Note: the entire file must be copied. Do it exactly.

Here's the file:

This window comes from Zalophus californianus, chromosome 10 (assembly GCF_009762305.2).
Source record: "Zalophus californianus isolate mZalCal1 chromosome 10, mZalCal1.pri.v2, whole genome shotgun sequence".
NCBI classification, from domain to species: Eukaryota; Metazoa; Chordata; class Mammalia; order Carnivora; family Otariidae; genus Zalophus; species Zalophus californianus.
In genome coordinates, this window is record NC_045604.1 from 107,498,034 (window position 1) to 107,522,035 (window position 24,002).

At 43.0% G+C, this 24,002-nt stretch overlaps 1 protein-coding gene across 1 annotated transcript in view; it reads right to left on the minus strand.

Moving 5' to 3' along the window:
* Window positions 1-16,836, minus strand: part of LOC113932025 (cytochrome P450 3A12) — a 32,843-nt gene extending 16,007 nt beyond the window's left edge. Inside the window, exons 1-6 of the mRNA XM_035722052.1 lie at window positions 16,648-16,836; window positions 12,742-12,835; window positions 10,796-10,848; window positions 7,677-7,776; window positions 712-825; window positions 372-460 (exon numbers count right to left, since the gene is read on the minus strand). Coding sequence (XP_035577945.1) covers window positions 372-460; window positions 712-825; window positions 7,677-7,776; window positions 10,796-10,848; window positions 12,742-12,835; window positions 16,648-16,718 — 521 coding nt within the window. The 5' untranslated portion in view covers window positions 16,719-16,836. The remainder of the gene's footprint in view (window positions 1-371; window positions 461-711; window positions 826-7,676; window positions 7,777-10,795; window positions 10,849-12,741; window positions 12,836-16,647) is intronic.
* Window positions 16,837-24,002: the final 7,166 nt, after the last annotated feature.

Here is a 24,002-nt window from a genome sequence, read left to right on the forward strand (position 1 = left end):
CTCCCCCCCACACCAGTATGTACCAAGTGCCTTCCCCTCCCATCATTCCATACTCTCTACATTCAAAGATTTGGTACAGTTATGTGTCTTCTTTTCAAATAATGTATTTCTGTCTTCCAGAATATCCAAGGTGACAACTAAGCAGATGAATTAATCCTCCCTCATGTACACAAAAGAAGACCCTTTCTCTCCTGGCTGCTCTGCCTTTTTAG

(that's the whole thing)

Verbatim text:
This window comes from Zalophus californianus, chromosome 10 (assembly GCF_009762305.2).
Source record: "Zalophus californianus isolate mZalCal1 chromosome 10, mZalCal1.pri.v2, whole genome shotgun sequence".
NCBI classification, from domain to species: Eukaryota; Metazoa; Chordata; class Mammalia; order Carnivora; family Otariidae; genus Zalophus; species Zalophus californianus.
In genome coordinates, this window is record NC_045604.1 from 107,498,034 (window position 1) to 107,522,035 (window position 24,002).

At 43.0% G+C, this 24,002-nt stretch overlaps 1 protein-coding gene across 1 annotated transcript in view; it reads right to left on the minus strand.

Moving 5' to 3' along the window:
* Window positions 1-16,836, minus strand: part of LOC113932025 (cytochrome P450 3A12) — a 32,843-nt gene extending 16,007 nt beyond the window's left edge. Inside the window, exons 1-6 of the mRNA XM_035722052.1 lie at window positions 16,648-16,836; window positions 12,742-12,835; window positions 10,796-10,848; window positions 7,677-7,776; window positions 712-825; window positions 372-460 (exon numbers count right to left, since the gene is read on the minus strand). Coding sequence (XP_035577945.1) covers window positions 372-460; window positions 712-825; window positions 7,677-7,776; window positions 10,796-10,848; window positions 12,742-12,835; window positions 16,648-16,718 — 521 coding nt within the window. The 5' untranslated portion in view covers window positions 16,719-16,836. The remainder of the gene's footprint in view (window positions 1-371; window positions 461-711; window positions 826-7,676; window positions 7,777-10,795; window positions 10,849-12,741; window positions 12,836-16,647) is intronic.
* Window positions 16,837-24,002: the final 7,166 nt, after the last annotated feature.

Here is a 24,002-nt window from a genome sequence, read left to right on the forward strand (position 1 = left end):
CTCCCCCCCACACCAGTATGTACCAAGTGCCTTCCCCTCCCATCATTCCATACTCTCTACATTCAAAGATTTGGTACAGTTATGTGTCTTCTTTTCAAATAATGTATTTCTGTCTTCCAGAATATCCAAGGTGACAACTAAGCAGATGAATTAATCCTCCCTCATGTACACAAAAGAAGACCCTTTCTCTCCTGGCTGCTCTGCCTTTTTAG